Pottery – Evolution and significance | UPSC Notes

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The History of Pottery

History of Pottery UPSC

The art of making pottery is thought to be one of India’s oldest and most important native arts.

It has been around since the beginning of time. “The truest to nature, in the directness and simplicity of its forms, their adaptation to use, and the purest in art” is how Indian pottery is described. In fact, nothing in Indian art has a longer history of artistic accomplishments than clay.

Different types of potteries in ancient India

Harappan AgeBlack and Red Ware; Black on Red Ware
Early Vedic PeriodOchre Coloured Pottery (OCP)
Later Vedic PeriodPainted Grey Ware (PGW)
Pre-Mauryan AgeNorthern Black Polished Ware (NBPW)
Mauryan AgeNBPW
Post – Mauryan AgeRed Ware
Gupta AgeRed Ware

It is a well-known fact that the art of pottery in India has reached a high level of perfection through a continuous process of improvement in techniques and artistic expressions. For example, the pottery industry has made improvements in innovative techniques and creative quality of fine output in each period.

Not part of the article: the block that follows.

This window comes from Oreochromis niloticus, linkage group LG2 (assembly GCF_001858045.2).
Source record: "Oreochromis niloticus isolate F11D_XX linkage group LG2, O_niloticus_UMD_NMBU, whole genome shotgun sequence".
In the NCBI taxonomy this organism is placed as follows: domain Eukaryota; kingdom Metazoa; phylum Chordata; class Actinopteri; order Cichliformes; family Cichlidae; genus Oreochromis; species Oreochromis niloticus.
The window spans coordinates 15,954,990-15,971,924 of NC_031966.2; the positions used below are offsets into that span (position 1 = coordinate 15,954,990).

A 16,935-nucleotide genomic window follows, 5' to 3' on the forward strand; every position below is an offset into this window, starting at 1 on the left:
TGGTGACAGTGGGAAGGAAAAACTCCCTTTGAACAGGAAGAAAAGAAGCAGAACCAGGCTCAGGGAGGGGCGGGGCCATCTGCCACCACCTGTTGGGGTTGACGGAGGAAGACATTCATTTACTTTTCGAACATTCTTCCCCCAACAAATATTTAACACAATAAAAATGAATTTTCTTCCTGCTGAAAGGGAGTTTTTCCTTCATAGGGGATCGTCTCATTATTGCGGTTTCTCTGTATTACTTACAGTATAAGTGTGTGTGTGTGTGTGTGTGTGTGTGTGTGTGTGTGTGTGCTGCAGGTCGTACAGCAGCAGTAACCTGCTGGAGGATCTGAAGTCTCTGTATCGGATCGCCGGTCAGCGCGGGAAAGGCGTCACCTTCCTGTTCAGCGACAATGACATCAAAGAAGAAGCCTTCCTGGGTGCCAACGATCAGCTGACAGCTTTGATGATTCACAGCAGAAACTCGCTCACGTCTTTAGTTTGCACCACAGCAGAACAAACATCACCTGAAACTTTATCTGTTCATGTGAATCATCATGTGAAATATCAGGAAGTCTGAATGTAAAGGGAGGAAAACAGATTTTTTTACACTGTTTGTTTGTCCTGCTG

Neolithic Age: Pottery & Artifacts

Neolithic Age: Pottery & Artifacts

We hear about pottery for the first time at this time. Pottery is always made by hand, but in later times, a footwheel is also used.

Features of Neolithic Age: Pottery & Artifacts

Not polished or burnedished and has a rough surface

Made by hand, rough grey pottery

Material: a mixture of clay, mica, and sand

There is no drawing on pottery.

Many times, rice husk cords were bent and pressed into wet clay to make decorations.

Found all over India, even in the South. Burzahom-coarse grey pottery

There was greyware, black-burnished ware, and matpressed ware.

Age of Chalcolithic | Chalcolithic pottery

Chalcolithic pottery upsc